Early communication: 5 ways your baby is already trying to communicate
Your baby is trying to communicate with you from the moment they are born.
But it's not always easy to work out what they're trying to say when they can't speak any words.
There are some signs to look for to get an idea of what they're trying to communicate.
Every baby is different, and you'll get to know your own, but here are some signals you might spot.
1. Rubbing eyes or face
If I’m rubbing my eyes and cheeks, starting to stare into the distance and clenching my fists tight, it’s likely that I’m getting a little sleepy.
When babies are tired, they often show it by rubbing their face, tugging on their ears or balling their hands into fists. Often they get a bit glassy-eyed and stare at nothing in particular. These are all sure-fire signs your little one needs to get to sleep.
2. Red face, kicking legs
I’m kicking my legs and breathing a bit fast, my face is reddening… it could be a sign that I either need a change of activity or a burp.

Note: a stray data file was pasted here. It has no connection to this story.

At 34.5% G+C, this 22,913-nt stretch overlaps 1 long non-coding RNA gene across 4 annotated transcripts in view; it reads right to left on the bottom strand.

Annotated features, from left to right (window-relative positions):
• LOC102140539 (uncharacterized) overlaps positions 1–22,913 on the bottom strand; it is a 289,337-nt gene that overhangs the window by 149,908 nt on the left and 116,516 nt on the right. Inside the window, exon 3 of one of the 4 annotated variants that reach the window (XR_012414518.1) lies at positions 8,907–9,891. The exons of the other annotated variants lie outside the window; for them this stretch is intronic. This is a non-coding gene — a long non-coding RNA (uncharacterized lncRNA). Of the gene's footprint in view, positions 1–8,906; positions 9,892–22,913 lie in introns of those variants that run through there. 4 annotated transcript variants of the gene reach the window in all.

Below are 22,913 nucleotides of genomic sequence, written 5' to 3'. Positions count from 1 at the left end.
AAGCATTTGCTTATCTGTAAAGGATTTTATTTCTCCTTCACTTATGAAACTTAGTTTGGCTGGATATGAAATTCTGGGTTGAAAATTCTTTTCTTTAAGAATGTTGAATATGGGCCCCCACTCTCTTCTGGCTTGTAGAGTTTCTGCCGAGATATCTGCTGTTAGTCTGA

Legs raised and kicking, along with quick breathing and a pained expression, could be a sign that baby is either a bit frustrated or that they need winding.
3. 'Ooooh!' face
Whatever you’re saying or doing, it looks like I’m going ‘oooooh!’ in response! When I’m pulling my lips into a little ‘O’ shape and widening my eyes, it’s playtime.
This look, wide open eyes and round little mouth, is a common one for excited babies who want to play with their parents. They might also clap, wave their hands, or even make a sound or two.
4. Sucking on hands
If you’re touching my face and I keep turning towards your hand to suck on your fingers, it could be a sign that I’m hungry.
Looking for a food source with their mouth, often called rooting, is a natural thing for your baby to do when hungry.
Hungry babies will often look to latch on to parents’ fingers, hands, noses, necklaces and clothes whenever any of these come near to their faces.
5. Turning away
If I’m turning my head away from yours in the middle of playtime, or trying to duck out and crawl off, maybe it’s time to stop!
When they’re really enjoying an activity, babies will stare at you with wide eyes. But when they’re overstimulated or have just had enough of something, they might tell you by looking or crawling away.
Article produced with help from Sheena Flack, an NHS Speech and Language Therapist based in Dundee.